Customs and visas for Canadians

  • © ATOUT FRANCE/Phovoir

    © ATOUT FRANCE/Phovoir

Customs and visas for Canadians 75 Paris fr


Canadians must present a passport to visit France, which must be valid for at least three months beyond the date of your return. Before you leave, ask your transportation company about its requirements related to passport validity, which may be more stringent than the country's entry rules.

Customs officials may ask you to show them tickets for a return trip or connecting flight.


Every foreign national wishing to come to France must be able to present documentary evidence regarding the purpose of their stay, their financial means of support and conditions of accommodation to immigration upon arrival in the country.

For Canadian citizens, visa requirements for traveling to France will depend on the duration of your stay and the reasons for your trip.

However, for short stays of less than 90 days (in any period of six months) in France or other countries in the Schengen Area, Canadian nationals are exempt from visa requirements.

France’s territory in Europe is part of the Schengen Area. The Schengen Area also comprises the territory of other European Union and associated states : Austria, Belgium, Czech Republic, Denmark, Estonia, Finland, Germany, Greece, Hungary, Iceland, Italy, Latvia, Lithuania, Luxembourg, Malta, Netherlands, Norway, Poland, Portugal, Slovakia, Slovenia, Spain, Sweden, and Switzerland.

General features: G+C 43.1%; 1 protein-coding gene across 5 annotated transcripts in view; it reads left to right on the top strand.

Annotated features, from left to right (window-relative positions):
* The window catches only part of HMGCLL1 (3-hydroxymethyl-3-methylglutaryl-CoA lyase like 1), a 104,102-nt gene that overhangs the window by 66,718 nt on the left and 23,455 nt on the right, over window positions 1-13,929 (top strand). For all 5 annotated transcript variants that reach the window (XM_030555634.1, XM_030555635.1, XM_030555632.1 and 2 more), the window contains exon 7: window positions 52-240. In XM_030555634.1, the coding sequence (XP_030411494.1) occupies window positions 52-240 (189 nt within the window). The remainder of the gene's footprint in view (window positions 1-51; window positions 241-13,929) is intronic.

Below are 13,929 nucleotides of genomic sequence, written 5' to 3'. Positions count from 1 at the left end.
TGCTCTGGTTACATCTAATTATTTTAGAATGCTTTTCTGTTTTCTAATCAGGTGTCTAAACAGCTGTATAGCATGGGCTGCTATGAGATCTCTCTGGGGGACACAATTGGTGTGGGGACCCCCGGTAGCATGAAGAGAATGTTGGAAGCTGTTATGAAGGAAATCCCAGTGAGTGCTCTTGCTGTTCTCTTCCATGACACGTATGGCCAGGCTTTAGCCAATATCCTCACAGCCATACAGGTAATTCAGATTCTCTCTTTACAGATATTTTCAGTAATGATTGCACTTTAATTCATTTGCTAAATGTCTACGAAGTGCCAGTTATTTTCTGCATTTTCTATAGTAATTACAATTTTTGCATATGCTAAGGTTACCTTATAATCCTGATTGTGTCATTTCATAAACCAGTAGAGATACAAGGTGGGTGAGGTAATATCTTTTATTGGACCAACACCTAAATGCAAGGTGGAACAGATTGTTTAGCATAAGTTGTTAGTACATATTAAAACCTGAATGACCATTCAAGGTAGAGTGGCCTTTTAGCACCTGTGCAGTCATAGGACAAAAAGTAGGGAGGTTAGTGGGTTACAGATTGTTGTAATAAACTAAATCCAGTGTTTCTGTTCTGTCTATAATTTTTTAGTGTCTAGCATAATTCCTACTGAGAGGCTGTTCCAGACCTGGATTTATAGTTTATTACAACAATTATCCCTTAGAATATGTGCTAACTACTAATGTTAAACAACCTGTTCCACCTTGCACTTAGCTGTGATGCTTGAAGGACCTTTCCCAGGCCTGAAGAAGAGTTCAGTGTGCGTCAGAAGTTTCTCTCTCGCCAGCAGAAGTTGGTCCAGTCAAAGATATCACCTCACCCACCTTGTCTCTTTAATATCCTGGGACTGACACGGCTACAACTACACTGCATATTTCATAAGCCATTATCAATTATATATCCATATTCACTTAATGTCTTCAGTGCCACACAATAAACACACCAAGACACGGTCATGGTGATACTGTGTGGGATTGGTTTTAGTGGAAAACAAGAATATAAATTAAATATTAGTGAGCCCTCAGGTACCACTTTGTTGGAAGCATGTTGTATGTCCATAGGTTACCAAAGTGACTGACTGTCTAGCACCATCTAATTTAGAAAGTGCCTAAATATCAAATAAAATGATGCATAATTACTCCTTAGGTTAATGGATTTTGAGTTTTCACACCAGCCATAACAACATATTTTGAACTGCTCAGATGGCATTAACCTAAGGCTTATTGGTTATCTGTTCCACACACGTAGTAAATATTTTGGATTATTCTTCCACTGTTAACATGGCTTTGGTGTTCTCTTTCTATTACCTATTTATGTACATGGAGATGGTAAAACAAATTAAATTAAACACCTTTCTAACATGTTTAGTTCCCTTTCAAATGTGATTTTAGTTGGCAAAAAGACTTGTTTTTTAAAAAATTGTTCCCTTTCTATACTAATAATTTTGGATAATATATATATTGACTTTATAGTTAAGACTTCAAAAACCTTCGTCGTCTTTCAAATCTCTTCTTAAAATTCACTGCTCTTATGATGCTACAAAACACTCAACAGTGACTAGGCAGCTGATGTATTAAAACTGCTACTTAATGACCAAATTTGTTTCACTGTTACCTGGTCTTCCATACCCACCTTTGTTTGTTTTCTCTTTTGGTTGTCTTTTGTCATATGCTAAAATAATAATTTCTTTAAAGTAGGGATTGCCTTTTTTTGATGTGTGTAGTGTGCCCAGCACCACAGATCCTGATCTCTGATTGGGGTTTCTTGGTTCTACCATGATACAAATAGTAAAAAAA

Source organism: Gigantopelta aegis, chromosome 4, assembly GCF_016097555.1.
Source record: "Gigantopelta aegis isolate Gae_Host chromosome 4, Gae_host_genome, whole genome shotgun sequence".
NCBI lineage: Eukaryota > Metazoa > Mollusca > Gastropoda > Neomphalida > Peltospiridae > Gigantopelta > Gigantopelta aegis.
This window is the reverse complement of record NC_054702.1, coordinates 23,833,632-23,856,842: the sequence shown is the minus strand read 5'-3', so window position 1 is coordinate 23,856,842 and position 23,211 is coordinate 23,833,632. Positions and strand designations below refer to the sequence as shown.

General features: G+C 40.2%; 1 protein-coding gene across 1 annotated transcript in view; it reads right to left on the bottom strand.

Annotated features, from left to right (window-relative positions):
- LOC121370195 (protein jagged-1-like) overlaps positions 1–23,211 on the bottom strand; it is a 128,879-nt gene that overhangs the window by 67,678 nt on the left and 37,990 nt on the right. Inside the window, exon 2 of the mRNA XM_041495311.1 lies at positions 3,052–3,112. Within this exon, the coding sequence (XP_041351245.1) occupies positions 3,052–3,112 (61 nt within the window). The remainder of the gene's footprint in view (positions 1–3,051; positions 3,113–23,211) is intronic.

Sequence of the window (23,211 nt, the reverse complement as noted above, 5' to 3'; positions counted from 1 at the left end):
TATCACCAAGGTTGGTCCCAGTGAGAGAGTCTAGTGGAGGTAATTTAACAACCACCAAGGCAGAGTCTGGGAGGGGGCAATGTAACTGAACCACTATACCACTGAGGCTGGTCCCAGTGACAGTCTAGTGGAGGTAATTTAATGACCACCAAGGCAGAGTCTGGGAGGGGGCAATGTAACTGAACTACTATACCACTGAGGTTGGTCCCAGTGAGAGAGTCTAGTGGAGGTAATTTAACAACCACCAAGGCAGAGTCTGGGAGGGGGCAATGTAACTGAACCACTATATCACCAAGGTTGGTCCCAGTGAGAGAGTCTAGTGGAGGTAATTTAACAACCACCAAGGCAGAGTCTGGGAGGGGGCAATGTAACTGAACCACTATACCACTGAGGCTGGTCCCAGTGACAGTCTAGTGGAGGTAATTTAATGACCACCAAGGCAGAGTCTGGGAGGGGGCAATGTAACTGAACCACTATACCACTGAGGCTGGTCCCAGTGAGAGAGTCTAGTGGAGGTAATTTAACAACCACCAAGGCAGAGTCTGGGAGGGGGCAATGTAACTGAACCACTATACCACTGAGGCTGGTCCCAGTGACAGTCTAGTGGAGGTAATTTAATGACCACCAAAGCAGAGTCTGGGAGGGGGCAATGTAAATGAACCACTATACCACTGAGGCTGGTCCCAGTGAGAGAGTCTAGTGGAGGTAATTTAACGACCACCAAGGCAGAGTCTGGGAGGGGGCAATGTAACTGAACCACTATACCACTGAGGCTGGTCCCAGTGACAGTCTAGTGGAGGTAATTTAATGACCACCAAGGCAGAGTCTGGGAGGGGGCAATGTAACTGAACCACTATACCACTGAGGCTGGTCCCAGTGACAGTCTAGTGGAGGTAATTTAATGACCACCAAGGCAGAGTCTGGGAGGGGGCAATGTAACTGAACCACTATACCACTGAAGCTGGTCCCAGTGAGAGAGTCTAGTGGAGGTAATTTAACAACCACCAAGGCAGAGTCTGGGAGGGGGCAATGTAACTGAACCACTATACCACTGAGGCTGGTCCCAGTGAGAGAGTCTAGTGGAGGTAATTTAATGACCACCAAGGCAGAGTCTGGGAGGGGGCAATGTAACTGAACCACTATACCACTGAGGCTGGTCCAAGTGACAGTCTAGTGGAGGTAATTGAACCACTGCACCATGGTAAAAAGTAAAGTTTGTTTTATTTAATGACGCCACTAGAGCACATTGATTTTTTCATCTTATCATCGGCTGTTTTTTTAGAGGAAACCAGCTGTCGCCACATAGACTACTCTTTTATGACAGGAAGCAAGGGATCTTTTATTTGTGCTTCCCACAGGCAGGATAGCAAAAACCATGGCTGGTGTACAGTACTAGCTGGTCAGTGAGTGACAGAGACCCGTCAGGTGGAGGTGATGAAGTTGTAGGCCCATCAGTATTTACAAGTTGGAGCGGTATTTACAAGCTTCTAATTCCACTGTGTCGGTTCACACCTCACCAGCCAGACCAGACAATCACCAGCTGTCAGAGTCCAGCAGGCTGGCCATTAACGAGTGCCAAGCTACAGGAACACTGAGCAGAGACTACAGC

Your stays are cumulative, and include visits to any country within the Schengen Area, and it is very important to get your passport stamped when entering the Area to avoid any potential difficulties with local authorities.

For long stays (over 90 days in France), only nationals of the following countries are exempt from entry and long-stay visa requirements: Member States of the European Union and the European Economic Area (EEA), Andorra, Monaco and Switzerland.



Upon arrival in France at a land border, railway station, port or airport, there are two separate passages through customs depending on the nature and the quantity of your goods: the "green" lane and the "red" lane.

In the first case, you have nothing to declare. In the second, according to one or several standards discussed below, you are under obligation to declare your goods.

Upon both arrival and departure from France, you must declare the money, titles and/or assets that you're carrying with you. This report is intended for the Customs Administration, which conducts inspections in a campaign against money laundering and drug trafficking.

Note: You may be checked throughout the national territory.

Sources: Assistance to Canadians Abroad, Diplomacy France

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